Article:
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The hard sided pop up like the Hi-low are surprisingly heavy. A friend bought one for a trip to Alaska and they told her she could tow it with a v6 Astro van. Didn't work out too well and they ended up buying a V8 truck before the trip.

Linda S

I like the reality show idea. You'd be great Zach. Bet Oliver would supply you with a free trailer for the advertising

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The hard sided pop up like the Hi-low are surprisingly heavy. A friend bought one for a trip to Alaska and they told her she could tow it with a v6 Astro van. Didn't work out too well and they ended up buying a V8 truck before the trip.

Linda S

I like the reality show idea. You'd be great Zach. Bet Oliver would supply you with a free trailer for the advertising

Model SL is listed at 1600 lbs. and model SLX at 1800 lbs

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Maybe they weighed that little when that ad was printed but they got much heavier in later years. Here's some info on the tiniest one at only 15 feet and it weighs 2100 lbs unloaded.

http://www.roamingtimes.com/rvreports/3/hi-lo-towlite-15t-travel-trailer.aspx

The 17 footers which are more common and easier to find come in at over 3000 lbs

Linda S

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The hard sided pop up like the Hi-low are surprisingly heavy. A friend bought one for a trip to Alaska and they told her she could tow it with a v6 Astro van. Didn't work out too well and they ended up buying a V8 truck before the trip.Linda SI like the reality show idea. You'd be great Zach. Bet Oliver would supply you with a free trailer for the advertising

That's how it happens! You get offered good deals, and and figure you'd be dumb not to take advantage of it. Then before you know what happened, life as you knew it is over, you're a minor celebrity and a target for every idiot with nothing better to do than judge. Plus you start living your life as though you're being watched. Hard enough not to be self-concious in this world. Add to that the fact that you ARE being watched, and every decision you make, everything you do, you do with the thought in the back (or front) of your mind that people are watching and judging.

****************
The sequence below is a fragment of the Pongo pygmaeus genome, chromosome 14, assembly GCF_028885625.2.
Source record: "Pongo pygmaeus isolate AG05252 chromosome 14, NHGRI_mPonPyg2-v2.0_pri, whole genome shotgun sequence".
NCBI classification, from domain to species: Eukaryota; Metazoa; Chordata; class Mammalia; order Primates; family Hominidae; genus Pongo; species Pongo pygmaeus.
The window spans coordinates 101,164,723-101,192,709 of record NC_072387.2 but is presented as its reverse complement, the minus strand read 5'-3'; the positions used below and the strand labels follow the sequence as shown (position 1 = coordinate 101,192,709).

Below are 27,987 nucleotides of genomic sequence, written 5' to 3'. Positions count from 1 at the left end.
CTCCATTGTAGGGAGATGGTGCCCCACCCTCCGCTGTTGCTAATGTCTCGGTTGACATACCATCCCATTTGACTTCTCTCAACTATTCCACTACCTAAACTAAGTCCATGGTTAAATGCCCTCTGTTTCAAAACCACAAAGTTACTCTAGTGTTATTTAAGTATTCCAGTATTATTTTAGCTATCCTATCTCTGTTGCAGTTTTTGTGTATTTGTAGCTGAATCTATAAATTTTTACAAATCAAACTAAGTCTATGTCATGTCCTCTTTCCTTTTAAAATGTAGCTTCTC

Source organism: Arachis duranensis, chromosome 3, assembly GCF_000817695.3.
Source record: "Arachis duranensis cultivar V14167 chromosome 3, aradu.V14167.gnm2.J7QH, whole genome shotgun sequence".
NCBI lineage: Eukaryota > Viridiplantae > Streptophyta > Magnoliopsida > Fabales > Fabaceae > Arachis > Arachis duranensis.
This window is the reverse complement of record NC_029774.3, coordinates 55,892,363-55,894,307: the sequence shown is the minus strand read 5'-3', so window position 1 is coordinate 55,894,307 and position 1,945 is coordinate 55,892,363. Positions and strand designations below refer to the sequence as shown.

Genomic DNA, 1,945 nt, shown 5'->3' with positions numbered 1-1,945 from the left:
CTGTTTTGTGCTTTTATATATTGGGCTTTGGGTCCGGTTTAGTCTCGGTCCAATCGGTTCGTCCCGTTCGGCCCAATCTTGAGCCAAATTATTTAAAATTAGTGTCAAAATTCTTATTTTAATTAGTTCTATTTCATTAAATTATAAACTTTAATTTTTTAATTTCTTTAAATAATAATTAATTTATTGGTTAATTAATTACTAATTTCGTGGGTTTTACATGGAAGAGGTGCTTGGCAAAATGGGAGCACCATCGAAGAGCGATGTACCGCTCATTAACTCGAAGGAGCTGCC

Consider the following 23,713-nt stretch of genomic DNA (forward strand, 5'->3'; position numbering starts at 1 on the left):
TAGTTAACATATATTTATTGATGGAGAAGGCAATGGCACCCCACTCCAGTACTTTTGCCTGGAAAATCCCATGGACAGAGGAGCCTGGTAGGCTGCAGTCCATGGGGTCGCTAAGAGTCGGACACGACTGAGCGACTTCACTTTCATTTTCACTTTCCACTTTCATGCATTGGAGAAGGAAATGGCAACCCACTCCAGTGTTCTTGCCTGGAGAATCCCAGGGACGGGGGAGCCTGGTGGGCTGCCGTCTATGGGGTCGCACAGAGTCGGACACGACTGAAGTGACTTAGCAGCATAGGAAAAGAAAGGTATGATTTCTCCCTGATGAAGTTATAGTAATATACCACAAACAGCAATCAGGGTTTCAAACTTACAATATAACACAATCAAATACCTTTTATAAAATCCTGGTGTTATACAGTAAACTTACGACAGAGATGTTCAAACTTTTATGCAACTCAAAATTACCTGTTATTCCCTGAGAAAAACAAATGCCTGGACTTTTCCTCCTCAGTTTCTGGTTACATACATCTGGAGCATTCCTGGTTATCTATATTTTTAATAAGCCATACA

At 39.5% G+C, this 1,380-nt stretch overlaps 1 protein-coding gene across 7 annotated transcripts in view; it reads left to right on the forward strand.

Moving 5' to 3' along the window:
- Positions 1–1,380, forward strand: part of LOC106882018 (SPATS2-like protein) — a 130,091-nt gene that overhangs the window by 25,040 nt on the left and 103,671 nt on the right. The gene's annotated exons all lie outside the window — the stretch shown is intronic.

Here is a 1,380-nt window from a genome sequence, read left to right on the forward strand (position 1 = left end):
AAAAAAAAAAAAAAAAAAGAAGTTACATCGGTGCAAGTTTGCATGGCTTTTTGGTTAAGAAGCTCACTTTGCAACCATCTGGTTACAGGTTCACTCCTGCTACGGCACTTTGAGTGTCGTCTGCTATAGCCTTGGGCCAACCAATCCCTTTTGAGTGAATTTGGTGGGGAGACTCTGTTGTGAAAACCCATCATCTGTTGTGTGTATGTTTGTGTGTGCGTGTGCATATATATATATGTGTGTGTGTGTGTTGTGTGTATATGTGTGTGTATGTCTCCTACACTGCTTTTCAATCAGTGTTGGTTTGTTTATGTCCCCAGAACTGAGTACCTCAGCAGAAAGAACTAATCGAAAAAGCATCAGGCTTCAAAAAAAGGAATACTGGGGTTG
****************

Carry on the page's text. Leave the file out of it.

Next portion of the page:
No thanks :)

I had a blog going while I was traveling. Just for friends, because I'm not on facebook and not very good at keeping in touch, so they could know what I was up to. Even with that, I found myself weighing what people would think, or what people might WANT me to do, when I made decisions.

I know we're just joking here but that's my take on that. I'll stay as far from any spotlight as possible, thank you very much.

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There is a British science fiction series called "Black Mirror" on Netflix... its pretty much exactly our future and disturbing. no facebook for me either.

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  • 2 weeks later...

We want the egg!!! we want the egg!! :alien:

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  • 4 weeks later...

It's simple, if you go more than you stay drive a motorhome. If you stay more than you go, live in a trailer. As a work camper we've done both. I prefer starting up and going rather than backing up, hooking up, pulling chocks, checking lights, etc,,etc and all while it's pouring down rain.

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  • 3 months later...

Well I figured I'd come back for the final installation of the series. 

 

Was looking VERY closely at Casitas and Scamps, and had pretty much decided on getting a 17' Casita, or if the right one came up close enough, a 16' Scamp. But then I started really looking close...Once I have a real home and just use a camper for camping, that's what I want. But for the next couple years, I'll be living in it for 6 months or so at a time. So the space in a Bigfoot started to seem really, really nice. And so there you go...

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Looks good.

You have a choice use the upper bunk as your bed, then you'll have a bed room, living room, kitchen dining room setup and no need to make the bed each night.

OR the upper bunk becomes mega storage. I've had an rv with this set up and used the bunk for storage. A couple of cardboard shoe storage foldups and I had pigeon holes for the kitchen stuff and dry food storage.

After your first rig this thing is going to seem huge, but don't worry soon it will be full:P.

 

 

 

 

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21 hours ago, Dolphinite said:

Zach,

That's some nice looking country you're in.   What's your nearest town?

John

 

 

You mean in the photo of just the truck? The nearest town is about 50 miles, I think and it's Lima, but 35 of that is dirt road and takes about an hour in a regular vehicle. Closer to two hours in a camper. Nearest true town with a grocery store is Dillon and it's 2 hours by fast car. I'm back out of there, though. Only a couple people in the whole valley stick around for the winter... 6,700ft at the valley bottom.  

 

 

Edited by MontanaChinook
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Thanks. 

 

Yeah I'll fill it up fast. But I've been working pretty hard on getting rid of things lately. I can actually fit everything I own in the back of my truck. The upper bunk is nice, but I'll probably never use it. Who knows. But yeah, not having to make the bed up every day would be cool. 

 

Now I have to learn all the systems...I never had a hot water heater, bathroom, water pump and all that before.